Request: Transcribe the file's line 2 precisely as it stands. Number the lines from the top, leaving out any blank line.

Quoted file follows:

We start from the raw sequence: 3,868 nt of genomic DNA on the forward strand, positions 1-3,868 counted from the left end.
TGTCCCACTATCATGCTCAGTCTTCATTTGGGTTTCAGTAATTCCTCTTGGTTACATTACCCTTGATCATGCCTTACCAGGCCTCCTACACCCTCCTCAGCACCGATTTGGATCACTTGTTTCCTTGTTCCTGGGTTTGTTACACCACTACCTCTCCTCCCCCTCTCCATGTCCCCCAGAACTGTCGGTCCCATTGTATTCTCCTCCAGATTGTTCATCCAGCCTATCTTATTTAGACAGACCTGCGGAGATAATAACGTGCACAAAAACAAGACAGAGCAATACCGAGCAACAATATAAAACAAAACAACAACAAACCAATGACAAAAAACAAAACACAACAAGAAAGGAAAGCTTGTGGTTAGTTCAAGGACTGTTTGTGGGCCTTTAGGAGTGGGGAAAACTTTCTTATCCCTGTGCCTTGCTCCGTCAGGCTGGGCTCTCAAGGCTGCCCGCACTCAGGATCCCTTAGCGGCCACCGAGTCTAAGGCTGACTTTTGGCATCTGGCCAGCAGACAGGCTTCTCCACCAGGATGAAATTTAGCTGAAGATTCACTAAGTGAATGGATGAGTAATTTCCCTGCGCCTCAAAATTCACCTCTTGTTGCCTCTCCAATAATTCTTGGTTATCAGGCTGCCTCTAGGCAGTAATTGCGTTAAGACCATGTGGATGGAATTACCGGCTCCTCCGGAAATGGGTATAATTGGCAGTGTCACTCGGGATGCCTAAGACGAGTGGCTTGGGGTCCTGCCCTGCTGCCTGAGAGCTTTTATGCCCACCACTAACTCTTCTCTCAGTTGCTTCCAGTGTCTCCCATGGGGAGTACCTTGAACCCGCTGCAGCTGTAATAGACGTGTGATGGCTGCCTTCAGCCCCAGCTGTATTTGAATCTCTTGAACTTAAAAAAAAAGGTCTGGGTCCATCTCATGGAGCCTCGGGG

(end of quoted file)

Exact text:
TGTCCCACTATCATGCTCAGTCTTCATTTGGGTTTCAGTAATTCCTCTTGGTTACATTACCCTTGATCATGCCTTACCAGGCCTCCTACACCCTCCTCAGCACCGATTTGGATCACTTGTTTCCTTGTTCCTGGGTTTGTTACACCACTACCTCTCCTCCCCCTCTCCATGTCCCCCAGAACTGTCGGTCCCATTGTATTCTCCTCCAGATTGTTCATCCAGCCTATCTTATTTAGACAGACCTGCGGAGATAATAACGTGCACAAAAACAAGACAGAGCAATACCGAGCAACAATATAAAACAAAACAACAACAAACCAATGACAAAAAACAAAACACAACAAGAAAGGAAAGCTTGTGGTTAGTTCAAGGACTGTTTGTGGGCCTTTAGGAGTGGGGAAAACTTTCTTATCCCTGTGCCTTGCTCCGTCAGGCTGGGCTCTCAAGGCTGCCCGCACTCAGGATCCCTTAGCGGCCACCGAGTCTAAGGCTGACTTTTGGCATCTGGCCAGCAGACAGGCTTCTCCACCAGGATGAAATTTAGCTGAAGATTCACTAAGTGAATGGATGAGTAATTTCCCTGCGCCTCAAAATTCACCTCTTGTTGCCTCTCCAATAATTCTTGGTTATCAGGCTGCCTCTAGGCAGTAATTGCGTTAAGACCATGTGGATGGAATTACCGGCTCCTCCGGAAATGGGTATAATTGGCAGTGTCACTCGGGATGCCTAAGACGAGTGGCTTGGGGTCCTGCCCTGCTGCCTGAGAGCTTTTATGCCCACCACTAACTCTTCTCTCAGTTGCTTCCAGTGTCTCCCATGGGGAGTACCTTGAACCCGCTGCAGCTGTAATAGACGTGTGATGGCTGCCTTCAGCCCCAGCTGTATTTGAATCTCTTGAACTTAAAAAAAAAGGTCTGGGTCCATCTCATGGAGCCTCGGGG